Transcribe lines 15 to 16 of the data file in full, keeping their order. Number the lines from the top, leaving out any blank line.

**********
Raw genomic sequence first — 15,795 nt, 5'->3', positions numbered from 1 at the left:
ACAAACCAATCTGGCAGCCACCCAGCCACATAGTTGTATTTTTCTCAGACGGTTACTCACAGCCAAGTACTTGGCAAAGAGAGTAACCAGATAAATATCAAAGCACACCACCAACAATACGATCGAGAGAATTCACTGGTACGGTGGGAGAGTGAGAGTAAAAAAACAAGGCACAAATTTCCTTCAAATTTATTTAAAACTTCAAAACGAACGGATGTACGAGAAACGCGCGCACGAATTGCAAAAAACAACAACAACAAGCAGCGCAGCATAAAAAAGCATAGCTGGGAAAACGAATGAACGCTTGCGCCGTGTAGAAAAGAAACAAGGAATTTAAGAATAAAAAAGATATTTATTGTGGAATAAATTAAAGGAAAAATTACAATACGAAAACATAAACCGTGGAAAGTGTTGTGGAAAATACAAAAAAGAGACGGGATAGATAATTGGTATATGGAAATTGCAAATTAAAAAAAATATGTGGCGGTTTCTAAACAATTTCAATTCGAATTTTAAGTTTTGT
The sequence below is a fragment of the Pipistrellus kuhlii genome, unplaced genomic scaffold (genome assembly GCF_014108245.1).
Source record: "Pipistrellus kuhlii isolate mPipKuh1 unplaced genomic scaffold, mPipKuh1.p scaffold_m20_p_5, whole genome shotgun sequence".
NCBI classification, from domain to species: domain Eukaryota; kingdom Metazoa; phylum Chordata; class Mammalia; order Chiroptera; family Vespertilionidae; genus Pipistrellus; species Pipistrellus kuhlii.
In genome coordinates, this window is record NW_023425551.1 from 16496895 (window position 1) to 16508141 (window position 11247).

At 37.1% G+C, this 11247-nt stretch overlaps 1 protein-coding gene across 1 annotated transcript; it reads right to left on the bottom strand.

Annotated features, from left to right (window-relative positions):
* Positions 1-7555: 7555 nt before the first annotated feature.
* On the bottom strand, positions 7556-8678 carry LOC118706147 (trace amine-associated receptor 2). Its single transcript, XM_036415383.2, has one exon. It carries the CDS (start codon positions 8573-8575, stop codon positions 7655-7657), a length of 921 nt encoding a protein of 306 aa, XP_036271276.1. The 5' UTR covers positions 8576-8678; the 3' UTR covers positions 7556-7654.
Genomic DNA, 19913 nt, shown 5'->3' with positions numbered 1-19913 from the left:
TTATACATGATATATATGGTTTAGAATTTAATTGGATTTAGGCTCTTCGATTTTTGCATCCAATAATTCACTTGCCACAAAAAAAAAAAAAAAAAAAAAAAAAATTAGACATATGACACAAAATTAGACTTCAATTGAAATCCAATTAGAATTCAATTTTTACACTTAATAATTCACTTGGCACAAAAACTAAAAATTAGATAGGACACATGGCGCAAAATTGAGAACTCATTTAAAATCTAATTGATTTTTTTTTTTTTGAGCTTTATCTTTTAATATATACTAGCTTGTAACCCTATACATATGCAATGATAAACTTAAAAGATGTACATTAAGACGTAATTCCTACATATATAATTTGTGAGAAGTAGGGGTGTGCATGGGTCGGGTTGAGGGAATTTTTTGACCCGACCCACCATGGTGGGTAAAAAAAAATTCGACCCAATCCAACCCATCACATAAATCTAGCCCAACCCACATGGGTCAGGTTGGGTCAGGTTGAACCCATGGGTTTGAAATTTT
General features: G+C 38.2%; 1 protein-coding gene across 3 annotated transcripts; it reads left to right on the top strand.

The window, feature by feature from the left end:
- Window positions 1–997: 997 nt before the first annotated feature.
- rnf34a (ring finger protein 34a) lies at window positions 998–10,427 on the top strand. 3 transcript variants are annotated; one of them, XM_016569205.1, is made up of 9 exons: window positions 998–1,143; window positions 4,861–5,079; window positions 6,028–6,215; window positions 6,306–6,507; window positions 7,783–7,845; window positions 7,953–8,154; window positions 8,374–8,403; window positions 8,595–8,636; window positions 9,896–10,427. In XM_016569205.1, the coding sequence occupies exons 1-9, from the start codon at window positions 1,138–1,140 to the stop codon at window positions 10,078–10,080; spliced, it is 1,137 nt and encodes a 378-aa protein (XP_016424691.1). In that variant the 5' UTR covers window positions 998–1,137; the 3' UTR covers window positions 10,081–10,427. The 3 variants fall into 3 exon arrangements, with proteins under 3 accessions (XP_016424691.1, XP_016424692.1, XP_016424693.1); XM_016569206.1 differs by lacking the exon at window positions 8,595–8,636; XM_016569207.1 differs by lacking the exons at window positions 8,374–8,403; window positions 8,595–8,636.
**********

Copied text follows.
- Window positions 1–997: 997 nt before the first annotated feature.
- rnf34a (ring finger protein 34a) lies at window positions 998–10,427 on the top strand. 3 transcript variants are annotated; one of them, XM_016569205.1, is made up of 9 exons: window positions 998–1,143; window positions 4,861–5,079; window positions 6,028–6,215; window positions 6,306–6,507; window positions 7,783–7,845; window positions 7,953–8,154; window positions 8,374–8,403; window positions 8,595–8,636; window positions 9,896–10,427. In XM_016569205.1, the coding sequence occupies exons 1-9, from the start codon at window positions 1,138–1,140 to the stop codon at window positions 10,078–10,080; spliced, it is 1,137 nt and encodes a 378-aa protein (XP_016424691.1). In that variant the 5' UTR covers window positions 998–1,137; the 3' UTR covers window positions 10,081–10,427. The 3 variants fall into 3 exon arrangements, with proteins under 3 accessions (XP_016424691.1, XP_016424692.1, XP_016424693.1); XM_016569206.1 differs by lacking the exon at window positions 8,595–8,636; XM_016569207.1 differs by lacking the exons at window positions 8,374–8,403; window positions 8,595–8,636.